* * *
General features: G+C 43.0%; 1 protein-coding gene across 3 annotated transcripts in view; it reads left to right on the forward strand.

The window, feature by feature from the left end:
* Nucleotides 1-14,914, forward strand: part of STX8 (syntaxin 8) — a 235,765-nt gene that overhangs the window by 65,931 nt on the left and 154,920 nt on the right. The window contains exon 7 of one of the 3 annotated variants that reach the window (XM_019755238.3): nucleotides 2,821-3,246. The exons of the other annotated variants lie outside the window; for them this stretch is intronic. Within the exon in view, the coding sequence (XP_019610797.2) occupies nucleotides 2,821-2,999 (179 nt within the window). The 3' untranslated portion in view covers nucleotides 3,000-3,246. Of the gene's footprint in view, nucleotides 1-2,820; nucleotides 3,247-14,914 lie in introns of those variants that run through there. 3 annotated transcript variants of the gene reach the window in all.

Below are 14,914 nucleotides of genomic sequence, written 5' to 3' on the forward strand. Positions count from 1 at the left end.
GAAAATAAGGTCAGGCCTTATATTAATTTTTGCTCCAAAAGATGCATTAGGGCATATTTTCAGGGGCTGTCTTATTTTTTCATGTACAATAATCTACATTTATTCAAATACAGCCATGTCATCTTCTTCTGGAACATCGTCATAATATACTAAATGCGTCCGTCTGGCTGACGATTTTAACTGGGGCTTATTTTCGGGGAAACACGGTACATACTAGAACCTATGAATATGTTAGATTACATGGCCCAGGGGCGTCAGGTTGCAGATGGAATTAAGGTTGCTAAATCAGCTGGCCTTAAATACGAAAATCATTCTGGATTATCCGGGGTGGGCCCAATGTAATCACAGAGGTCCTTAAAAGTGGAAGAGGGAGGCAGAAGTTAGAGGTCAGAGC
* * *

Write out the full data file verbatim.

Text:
General features: G+C 43.0%; 1 protein-coding gene across 3 annotated transcripts in view; it reads left to right on the forward strand.

The window, feature by feature from the left end:
* Nucleotides 1-14,914, forward strand: part of STX8 (syntaxin 8) — a 235,765-nt gene that overhangs the window by 65,931 nt on the left and 154,920 nt on the right. The window contains exon 7 of one of the 3 annotated variants that reach the window (XM_019755238.3): nucleotides 2,821-3,246. The exons of the other annotated variants lie outside the window; for them this stretch is intronic. Within the exon in view, the coding sequence (XP_019610797.2) occupies nucleotides 2,821-2,999 (179 nt within the window). The 3' untranslated portion in view covers nucleotides 3,000-3,246. Of the gene's footprint in view, nucleotides 1-2,820; nucleotides 3,247-14,914 lie in introns of those variants that run through there. 3 annotated transcript variants of the gene reach the window in all.

Below are 14,914 nucleotides of genomic sequence, written 5' to 3' on the forward strand. Positions count from 1 at the left end.
GAAAATAAGGTCAGGCCTTATATTAATTTTTGCTCCAAAAGATGCATTAGGGCATATTTTCAGGGGCTGTCTTATTTTTTCATGTACAATAATCTACATTTATTCAAATACAGCCATGTCATCTTCTTCTGGAACATCGTCATAATATACTAAATGCGTCCGTCTGGCTGACGATTTTAACTGGGGCTTATTTTCGGGGAAACACGGTACATACTAGAACCTATGAATATGTTAGATTACATGGCCCAGGGGCGTCAGGTTGCAGATGGAATTAAGGTTGCTAAATCAGCTGGCCTTAAATACGAAAATCATTCTGGATTATCCGGGGTGGGCCCAATGTAATCACAGAGGTCCTTAAAAGTGGAAGAGGGAGGCAGAAGTTAGAGGTCAGAGC